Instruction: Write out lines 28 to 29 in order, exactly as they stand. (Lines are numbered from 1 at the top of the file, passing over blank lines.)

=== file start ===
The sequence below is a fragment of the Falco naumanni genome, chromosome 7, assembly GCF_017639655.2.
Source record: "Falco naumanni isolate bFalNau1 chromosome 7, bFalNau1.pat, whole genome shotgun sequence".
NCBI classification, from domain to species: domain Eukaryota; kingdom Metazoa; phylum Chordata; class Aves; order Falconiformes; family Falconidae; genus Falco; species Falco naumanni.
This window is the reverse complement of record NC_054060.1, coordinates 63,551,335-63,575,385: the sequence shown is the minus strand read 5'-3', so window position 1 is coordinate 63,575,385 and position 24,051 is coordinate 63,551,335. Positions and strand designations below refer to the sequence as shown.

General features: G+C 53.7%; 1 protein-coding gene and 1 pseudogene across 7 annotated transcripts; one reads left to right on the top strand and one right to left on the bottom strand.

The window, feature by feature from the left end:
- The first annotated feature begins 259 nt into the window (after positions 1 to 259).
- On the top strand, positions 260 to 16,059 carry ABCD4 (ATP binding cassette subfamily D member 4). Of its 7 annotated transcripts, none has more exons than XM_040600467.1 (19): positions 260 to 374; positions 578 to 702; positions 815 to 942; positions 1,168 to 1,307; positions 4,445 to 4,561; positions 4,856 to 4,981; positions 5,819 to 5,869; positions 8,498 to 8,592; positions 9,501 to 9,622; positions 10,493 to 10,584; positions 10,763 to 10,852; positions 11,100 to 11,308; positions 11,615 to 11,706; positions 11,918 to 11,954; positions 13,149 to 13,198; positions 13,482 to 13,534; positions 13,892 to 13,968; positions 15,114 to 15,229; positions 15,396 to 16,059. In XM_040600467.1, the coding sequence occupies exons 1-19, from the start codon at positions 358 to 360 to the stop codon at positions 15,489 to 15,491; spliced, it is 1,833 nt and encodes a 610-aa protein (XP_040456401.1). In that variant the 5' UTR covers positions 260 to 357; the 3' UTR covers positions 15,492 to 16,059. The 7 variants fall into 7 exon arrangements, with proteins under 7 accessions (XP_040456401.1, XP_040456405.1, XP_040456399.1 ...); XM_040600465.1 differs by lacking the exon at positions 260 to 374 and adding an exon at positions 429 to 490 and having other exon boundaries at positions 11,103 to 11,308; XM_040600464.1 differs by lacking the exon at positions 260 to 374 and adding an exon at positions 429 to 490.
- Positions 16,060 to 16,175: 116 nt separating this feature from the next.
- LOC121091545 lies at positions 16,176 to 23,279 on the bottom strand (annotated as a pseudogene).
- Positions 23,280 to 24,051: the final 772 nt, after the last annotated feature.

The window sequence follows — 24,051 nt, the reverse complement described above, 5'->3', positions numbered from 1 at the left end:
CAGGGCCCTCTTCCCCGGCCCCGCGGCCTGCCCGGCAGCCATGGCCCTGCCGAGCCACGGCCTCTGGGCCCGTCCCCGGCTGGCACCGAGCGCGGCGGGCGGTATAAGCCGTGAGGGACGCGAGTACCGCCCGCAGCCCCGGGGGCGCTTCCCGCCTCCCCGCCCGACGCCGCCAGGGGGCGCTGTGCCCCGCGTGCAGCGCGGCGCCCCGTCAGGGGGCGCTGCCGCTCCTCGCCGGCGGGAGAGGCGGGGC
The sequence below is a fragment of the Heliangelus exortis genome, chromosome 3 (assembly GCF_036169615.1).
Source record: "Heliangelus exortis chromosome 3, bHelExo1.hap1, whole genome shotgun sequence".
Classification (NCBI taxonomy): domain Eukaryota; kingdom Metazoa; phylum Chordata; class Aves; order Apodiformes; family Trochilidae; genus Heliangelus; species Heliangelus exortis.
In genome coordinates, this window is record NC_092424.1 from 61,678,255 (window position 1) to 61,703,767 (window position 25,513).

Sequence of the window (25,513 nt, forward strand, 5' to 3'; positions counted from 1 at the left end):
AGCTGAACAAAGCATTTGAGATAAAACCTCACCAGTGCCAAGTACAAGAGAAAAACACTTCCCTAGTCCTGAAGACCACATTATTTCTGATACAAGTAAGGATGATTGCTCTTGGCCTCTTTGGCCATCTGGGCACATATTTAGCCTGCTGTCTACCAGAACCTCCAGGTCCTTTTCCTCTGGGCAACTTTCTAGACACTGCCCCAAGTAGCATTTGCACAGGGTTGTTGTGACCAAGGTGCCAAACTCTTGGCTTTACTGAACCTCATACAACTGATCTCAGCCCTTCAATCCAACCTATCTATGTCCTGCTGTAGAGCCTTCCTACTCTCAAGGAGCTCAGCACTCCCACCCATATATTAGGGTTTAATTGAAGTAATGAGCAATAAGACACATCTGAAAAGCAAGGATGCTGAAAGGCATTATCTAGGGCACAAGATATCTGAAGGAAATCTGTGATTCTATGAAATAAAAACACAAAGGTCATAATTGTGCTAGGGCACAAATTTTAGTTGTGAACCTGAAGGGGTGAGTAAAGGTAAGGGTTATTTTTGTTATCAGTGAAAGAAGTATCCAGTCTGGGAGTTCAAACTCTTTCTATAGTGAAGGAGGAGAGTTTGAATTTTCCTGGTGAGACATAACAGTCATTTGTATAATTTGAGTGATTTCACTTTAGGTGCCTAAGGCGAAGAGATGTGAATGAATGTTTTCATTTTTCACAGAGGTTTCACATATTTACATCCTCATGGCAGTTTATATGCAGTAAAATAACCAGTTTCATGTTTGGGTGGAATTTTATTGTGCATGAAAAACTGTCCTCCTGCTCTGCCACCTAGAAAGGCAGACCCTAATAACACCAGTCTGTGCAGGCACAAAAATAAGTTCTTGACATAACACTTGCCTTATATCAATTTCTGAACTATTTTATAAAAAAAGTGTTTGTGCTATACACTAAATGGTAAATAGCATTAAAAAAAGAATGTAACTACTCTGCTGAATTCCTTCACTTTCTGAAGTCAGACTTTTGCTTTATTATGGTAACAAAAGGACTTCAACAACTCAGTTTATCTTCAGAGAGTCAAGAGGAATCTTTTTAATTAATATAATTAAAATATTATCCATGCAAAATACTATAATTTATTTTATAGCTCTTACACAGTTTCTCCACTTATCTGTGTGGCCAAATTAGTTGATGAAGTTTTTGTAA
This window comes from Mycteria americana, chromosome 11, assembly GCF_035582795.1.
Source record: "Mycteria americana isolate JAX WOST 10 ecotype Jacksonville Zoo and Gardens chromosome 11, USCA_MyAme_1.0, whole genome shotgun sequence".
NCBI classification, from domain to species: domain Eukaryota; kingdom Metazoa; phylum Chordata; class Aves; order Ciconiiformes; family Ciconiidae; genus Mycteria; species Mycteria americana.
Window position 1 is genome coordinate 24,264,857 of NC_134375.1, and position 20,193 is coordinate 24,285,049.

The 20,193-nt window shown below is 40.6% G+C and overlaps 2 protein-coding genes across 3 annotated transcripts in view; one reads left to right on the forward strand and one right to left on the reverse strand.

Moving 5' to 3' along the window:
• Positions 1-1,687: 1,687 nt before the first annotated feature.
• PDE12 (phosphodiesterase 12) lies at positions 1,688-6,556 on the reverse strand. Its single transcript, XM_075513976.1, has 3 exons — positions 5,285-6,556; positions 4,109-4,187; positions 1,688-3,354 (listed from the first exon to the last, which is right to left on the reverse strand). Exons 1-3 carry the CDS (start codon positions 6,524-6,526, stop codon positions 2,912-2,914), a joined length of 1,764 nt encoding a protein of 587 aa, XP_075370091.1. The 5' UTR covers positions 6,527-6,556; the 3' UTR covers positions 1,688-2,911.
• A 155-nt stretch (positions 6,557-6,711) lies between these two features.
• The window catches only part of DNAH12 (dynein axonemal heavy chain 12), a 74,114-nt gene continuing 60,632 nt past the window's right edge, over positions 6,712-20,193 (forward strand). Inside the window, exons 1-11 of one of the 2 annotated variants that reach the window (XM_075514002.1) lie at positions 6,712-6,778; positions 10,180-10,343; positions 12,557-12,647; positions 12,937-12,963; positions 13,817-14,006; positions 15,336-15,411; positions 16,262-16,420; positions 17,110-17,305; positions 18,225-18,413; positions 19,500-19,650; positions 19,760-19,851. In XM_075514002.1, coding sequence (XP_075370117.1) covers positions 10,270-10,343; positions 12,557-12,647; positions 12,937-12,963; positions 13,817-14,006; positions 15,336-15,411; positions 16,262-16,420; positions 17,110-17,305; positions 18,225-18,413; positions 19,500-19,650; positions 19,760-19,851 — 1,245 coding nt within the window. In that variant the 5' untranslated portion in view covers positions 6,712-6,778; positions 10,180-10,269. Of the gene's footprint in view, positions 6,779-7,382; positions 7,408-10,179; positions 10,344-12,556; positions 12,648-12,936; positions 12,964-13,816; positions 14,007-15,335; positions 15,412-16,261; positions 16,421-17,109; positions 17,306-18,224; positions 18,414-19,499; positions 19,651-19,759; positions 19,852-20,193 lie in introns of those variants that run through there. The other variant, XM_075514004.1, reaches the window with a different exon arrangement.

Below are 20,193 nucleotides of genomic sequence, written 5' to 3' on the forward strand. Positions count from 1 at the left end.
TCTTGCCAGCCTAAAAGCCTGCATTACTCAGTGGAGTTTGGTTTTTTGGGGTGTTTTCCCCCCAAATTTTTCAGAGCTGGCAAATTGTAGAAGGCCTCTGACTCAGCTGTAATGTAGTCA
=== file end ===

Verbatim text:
• A 155-nt stretch (positions 6,557-6,711) lies between these two features.
• The window catches only part of DNAH12 (dynein axonemal heavy chain 12), a 74,114-nt gene continuing 60,632 nt past the window's right edge, over positions 6,712-20,193 (forward strand). Inside the window, exons 1-11 of one of the 2 annotated variants that reach the window (XM_075514002.1) lie at positions 6,712-6,778; positions 10,180-10,343; positions 12,557-12,647; positions 12,937-12,963; positions 13,817-14,006; positions 15,336-15,411; positions 16,262-16,420; positions 17,110-17,305; positions 18,225-18,413; positions 19,500-19,650; positions 19,760-19,851. In XM_075514002.1, coding sequence (XP_075370117.1) covers positions 10,270-10,343; positions 12,557-12,647; positions 12,937-12,963; positions 13,817-14,006; positions 15,336-15,411; positions 16,262-16,420; positions 17,110-17,305; positions 18,225-18,413; positions 19,500-19,650; positions 19,760-19,851 — 1,245 coding nt within the window. In that variant the 5' untranslated portion in view covers positions 6,712-6,778; positions 10,180-10,269. Of the gene's footprint in view, positions 6,779-7,382; positions 7,408-10,179; positions 10,344-12,556; positions 12,648-12,936; positions 12,964-13,816; positions 14,007-15,335; positions 15,412-16,261; positions 16,421-17,109; positions 17,306-18,224; positions 18,414-19,499; positions 19,651-19,759; positions 19,852-20,193 lie in introns of those variants that run through there. The other variant, XM_075514004.1, reaches the window with a different exon arrangement.